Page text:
3. The liquid container according to claim 2, wherein the bottom portion has a first fold line between the first bottom-side sealed potion and the second bottom-side sealed portion, the first fold line extending substantially parallel to the first bottom-side sealed potion and the second bottom-side sealed portion, a folding edge at the first fold line pointing inwardly into the containing portion.

4. The liquid container according to claim 1, wherein the first rigid member includes a plate-like member which adheres to the first side portion over the upper end of the first bottom-side sealed portion.

5. The liquid container according to claim 2, wherein the containing portion further has an upper portion positioned at a top of the containing portion, the upper portion connecting between an upper edge of the first side portion and an upper edge of the second side portion, the upper portion has a second fold line extending substantially parallel to the upper edges of the first side portion and the second side portion, a folding edge at the second fold line pointing inwardly into the containing portion, an upper edge of the first rigid member arranged in proximity to the second fold line in a state that the upper portion is folded on the second fold line.

6. The liquid container according to claim 1, wherein the containing portion further has: a upper portion positioned at a top of the containing portion; and a top-side sealed portion formed by joining edge portions of the first side portion and the upper portion, wherein a part of the first rigid member is arranged over a lower end of the top-side sealed portion.

7. The liquid container according to claim 1, wherein the first side portion includes a flat portion with the containing portion in the filled state, the first rigid member is situated on the flat portion.

Description:

CROSS REFERENCE TO RELATED APPLICATIONS

This application relates to and claims priority from Japanese Patent Application No. 2008-38360, filed on Feb. 20, 2008, and Japanese Patent Application No. 2009-27251, filed on Feb. 9, 2009, the entire disclosure of which is incorporated by reference.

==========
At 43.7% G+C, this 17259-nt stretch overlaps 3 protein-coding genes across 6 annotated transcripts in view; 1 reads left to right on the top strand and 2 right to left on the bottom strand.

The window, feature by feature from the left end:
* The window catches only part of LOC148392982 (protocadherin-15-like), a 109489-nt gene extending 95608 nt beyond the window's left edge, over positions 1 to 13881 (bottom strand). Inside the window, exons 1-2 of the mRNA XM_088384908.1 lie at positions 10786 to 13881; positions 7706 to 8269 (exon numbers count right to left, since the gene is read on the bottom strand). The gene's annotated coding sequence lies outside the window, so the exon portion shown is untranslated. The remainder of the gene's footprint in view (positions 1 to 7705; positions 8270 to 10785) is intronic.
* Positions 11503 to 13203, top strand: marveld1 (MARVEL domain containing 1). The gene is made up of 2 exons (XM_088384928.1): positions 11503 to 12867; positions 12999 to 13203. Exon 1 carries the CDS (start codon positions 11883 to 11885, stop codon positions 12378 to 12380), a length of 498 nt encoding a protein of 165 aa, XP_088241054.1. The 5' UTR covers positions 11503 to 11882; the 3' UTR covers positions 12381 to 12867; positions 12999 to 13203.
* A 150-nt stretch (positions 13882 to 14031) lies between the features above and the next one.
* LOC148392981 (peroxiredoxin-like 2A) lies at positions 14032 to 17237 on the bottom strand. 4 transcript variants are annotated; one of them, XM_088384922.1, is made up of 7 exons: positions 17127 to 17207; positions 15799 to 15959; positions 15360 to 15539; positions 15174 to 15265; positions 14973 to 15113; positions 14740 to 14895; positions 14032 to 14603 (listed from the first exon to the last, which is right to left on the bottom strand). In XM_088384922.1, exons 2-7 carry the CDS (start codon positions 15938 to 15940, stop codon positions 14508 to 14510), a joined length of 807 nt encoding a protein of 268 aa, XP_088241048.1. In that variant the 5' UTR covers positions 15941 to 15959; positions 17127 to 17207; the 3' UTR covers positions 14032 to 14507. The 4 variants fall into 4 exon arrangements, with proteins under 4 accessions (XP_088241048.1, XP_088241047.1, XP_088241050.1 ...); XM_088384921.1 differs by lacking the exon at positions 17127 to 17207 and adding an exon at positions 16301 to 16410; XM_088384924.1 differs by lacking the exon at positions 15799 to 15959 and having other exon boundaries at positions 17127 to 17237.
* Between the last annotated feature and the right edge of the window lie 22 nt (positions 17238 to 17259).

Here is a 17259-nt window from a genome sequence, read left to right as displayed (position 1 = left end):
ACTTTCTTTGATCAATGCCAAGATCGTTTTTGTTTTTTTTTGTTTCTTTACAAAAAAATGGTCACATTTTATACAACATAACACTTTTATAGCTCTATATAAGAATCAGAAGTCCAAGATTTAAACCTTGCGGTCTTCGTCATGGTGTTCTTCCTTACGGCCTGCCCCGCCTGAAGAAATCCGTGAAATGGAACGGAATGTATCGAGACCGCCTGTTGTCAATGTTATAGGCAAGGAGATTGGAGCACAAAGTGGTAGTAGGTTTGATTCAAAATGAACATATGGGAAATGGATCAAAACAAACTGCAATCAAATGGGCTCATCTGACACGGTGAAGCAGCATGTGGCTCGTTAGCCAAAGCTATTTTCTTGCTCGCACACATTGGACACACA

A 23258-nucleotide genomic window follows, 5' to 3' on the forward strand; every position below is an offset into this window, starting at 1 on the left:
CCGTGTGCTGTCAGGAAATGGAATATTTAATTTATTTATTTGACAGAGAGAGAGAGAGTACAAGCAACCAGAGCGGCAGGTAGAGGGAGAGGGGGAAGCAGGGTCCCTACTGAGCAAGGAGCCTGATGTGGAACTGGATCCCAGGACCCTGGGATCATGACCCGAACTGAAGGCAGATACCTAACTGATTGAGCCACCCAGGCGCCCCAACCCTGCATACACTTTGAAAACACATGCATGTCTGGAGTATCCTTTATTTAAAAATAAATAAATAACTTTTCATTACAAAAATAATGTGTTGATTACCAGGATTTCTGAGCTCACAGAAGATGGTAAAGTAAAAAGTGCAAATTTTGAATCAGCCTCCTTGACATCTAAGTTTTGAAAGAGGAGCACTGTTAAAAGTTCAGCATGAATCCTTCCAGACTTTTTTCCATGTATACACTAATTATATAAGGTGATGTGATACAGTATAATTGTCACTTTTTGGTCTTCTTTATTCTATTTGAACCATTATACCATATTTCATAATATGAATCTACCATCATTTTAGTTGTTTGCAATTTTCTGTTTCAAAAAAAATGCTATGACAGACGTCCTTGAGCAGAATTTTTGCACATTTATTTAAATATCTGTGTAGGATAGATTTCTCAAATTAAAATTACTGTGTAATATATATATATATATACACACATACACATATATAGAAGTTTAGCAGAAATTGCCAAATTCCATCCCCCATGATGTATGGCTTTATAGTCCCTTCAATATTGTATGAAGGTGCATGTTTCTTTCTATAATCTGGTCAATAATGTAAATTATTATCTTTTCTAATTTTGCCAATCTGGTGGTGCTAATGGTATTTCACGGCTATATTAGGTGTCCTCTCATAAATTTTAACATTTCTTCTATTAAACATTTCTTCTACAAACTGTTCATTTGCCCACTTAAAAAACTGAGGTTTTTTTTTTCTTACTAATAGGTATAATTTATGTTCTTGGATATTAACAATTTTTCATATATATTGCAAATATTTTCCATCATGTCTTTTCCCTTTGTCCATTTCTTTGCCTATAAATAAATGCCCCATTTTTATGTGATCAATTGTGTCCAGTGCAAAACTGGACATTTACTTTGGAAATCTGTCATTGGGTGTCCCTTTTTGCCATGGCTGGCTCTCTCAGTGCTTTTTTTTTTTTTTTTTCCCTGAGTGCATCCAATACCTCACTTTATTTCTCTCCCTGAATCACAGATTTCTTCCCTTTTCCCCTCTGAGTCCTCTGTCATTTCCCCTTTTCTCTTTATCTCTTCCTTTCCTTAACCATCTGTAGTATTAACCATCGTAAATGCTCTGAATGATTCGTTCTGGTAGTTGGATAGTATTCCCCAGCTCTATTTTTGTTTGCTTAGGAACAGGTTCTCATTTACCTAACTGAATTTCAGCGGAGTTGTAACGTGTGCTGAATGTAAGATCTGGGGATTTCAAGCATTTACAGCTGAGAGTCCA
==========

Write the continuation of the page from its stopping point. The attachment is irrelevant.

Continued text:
BACKGROUND

1. Technical Field

The present invention relates to a liquid container made of flexible sheet, adapted to internally store a liquid for supply to a liquid consuming apparatus.

The invention relates primarily to a liquid container suitable as an ink pack for internally storing ink that is to be supplied to an ink-jet printer as the liquid consuming apparatus.

2. Description of the Related Art

Ink packs designed to internally store ink to be supplied to an ink-jet printer, and composed of flexible sheets having liquid outlet member (22) for feeding the ink to the ink-jet printer are known in the art (see Patent Citation 1 for example).

This kind of ink pack has a pair of side wall portions disposed facing one another, and a gusseted portion that defines a gusset between the pair of side wall portions.

In an ink pack of this type, the gusseted portion progressively folds in jackknife fashion as the ink inside is consumed; if during this process the fold line jackknifes in such a way as to protrude outward, there will be considerable resistance to folding, resulting in a larger amount of ink that is not ultimately consumed but instead remains left in the ink pack.

Particularly where an ink pack is designed with a gusseted portion situated at the bottom, the fold line of the gusseted portion will tend to protrude outward (downward) due to the weight of the ink.